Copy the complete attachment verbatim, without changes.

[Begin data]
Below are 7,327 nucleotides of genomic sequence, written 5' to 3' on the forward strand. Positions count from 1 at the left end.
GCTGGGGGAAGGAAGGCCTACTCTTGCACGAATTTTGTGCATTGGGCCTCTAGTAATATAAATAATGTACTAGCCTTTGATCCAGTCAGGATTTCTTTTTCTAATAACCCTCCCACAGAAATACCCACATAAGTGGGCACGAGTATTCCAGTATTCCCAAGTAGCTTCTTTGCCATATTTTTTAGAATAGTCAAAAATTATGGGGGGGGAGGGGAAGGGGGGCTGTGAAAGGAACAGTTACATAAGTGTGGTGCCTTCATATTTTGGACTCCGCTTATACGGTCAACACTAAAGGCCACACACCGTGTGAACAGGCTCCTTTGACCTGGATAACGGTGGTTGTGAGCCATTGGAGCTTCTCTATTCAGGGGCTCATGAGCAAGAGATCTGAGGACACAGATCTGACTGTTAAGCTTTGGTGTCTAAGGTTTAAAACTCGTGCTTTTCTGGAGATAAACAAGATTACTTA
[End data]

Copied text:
Below are 7,327 nucleotides of genomic sequence, written 5' to 3' on the forward strand. Positions count from 1 at the left end.
GCTGGGGGAAGGAAGGCCTACTCTTGCACGAATTTTGTGCATTGGGCCTCTAGTAATATAAATAATGTACTAGCCTTTGATCCAGTCAGGATTTCTTTTTCTAATAACCCTCCCACAGAAATACCCACATAAGTGGGCACGAGTATTCCAGTATTCCCAAGTAGCTTCTTTGCCATATTTTTTAGAATAGTCAAAAATTATGGGGGGGGAGGGGAAGGGGGGCTGTGAAAGGAACAGTTACATAAGTGTGGTGCCTTCATATTTTGGACTCCGCTTATACGGTCAACACTAAAGGCCACACACCGTGTGAACAGGCTCCTTTGACCTGGATAACGGTGGTTGTGAGCCATTGGAGCTTCTCTATTCAGGGGCTCATGAGCAAGAGATCTGAGGACACAGATCTGACTGTTAAGCTTTGGTGTCTAAGGTTTAAAACTCGTGCTTTTCTGGAGATAAACAAGATTACTTA